Anglo-Saxon culture of Britain. It is derived from a member of the family who worked as a person who worked as the Pinder which referred to the individual who impounded stray cattle. During the Middle Ages there was rampant theft of livestock, which made the Pinder a very important member of the community.
Early Origins of the Pintar family
Cheshire where they held a family seat from early times and their first records appeared on the census rolls taken by the ancient Kings of Britain to determine the rate of taxation of their subjects.
Early History of the Pintar family
Another 161 words (12 lines of text) covering the year 1538 is included under the topic Early Pintar History in all our PDF Extended History products and printed products wherever possible.
Pintar Spelling Variations
spelling variations, including Pinder, Pynder, Pyndar, Pendar, Pindar, Pinner, Pinter, Pender and many more.
Early Notables of the Pintar family (pre 1700)
Another 36 words (3 lines of text) are included under the topic Early Pintar Notables in all our PDF Extended History products and printed products wherever possible.
Migration of the Pintar family to the New World and Oceana
To escape the unstable social climate in England of this time, many families boarded ships for the New World with the hope of finding land, opportunity, and greater religious and political freedom. Although the voyages were expensive, crowded, and difficult, those families that arrived often found greater opportunities and freedoms than they could have experienced at home. Many of those families went on to make significant contributions to the rapidly developing colonies in which they settled. Early North American records indicate many people bearing the name Pintar were among those contributors: James Pinner who settled in Virginia in 1643; John Pinner settled in Barbados in 1669; Catherine and Joanna Pinder settled in New England in 1635; with their parents.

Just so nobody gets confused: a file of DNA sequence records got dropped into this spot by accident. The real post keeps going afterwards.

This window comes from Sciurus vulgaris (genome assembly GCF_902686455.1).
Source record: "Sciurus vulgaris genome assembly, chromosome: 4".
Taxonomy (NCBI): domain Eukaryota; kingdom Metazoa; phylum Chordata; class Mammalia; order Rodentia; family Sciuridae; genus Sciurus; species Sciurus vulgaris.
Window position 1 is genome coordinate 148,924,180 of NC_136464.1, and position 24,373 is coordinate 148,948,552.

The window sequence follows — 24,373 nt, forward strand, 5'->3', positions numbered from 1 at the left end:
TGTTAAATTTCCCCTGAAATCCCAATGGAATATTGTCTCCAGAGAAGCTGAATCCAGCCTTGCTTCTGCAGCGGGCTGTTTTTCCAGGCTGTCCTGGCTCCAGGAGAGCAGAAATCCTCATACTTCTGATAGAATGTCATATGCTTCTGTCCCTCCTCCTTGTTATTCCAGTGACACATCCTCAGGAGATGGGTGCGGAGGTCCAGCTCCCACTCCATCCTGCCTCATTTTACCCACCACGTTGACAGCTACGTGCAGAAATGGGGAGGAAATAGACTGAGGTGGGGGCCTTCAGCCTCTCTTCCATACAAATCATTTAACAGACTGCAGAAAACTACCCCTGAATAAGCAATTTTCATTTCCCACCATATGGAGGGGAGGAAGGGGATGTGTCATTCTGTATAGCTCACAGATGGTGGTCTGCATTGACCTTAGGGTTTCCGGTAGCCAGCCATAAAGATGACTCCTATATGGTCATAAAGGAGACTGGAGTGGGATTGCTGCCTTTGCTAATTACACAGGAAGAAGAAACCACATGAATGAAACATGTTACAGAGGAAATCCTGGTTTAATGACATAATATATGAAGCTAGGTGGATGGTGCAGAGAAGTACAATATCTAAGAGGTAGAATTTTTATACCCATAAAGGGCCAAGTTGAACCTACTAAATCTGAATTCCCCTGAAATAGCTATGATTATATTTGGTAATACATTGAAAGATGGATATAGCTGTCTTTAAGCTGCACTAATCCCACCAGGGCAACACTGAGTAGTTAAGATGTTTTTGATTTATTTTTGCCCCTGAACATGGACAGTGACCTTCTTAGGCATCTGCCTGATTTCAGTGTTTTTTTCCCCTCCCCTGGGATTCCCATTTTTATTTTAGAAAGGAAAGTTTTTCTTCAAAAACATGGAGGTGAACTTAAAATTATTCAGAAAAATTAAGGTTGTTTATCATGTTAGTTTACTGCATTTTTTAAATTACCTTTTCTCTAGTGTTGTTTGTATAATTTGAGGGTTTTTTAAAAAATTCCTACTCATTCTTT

Contemporary Notables of the name Pintar (post 1700)
The Pintar Motto
The motto was originally a war cry or slogan. Mottoes first began to be shown with arms in the 14th and 15th centuries, but were not in general use until the 17th century. Thus the oldest coats of arms generally do not include a motto. Mottoes seldom form part of the grant of arms: Under most heraldic authorities, a motto is an optional component of the coat of arms, and can be added to or changed at will; many families have chosen not to display a motto.
Motto: Ex fide fortis
Motto Translation: Strong though faith.
Pintar Family Crest Products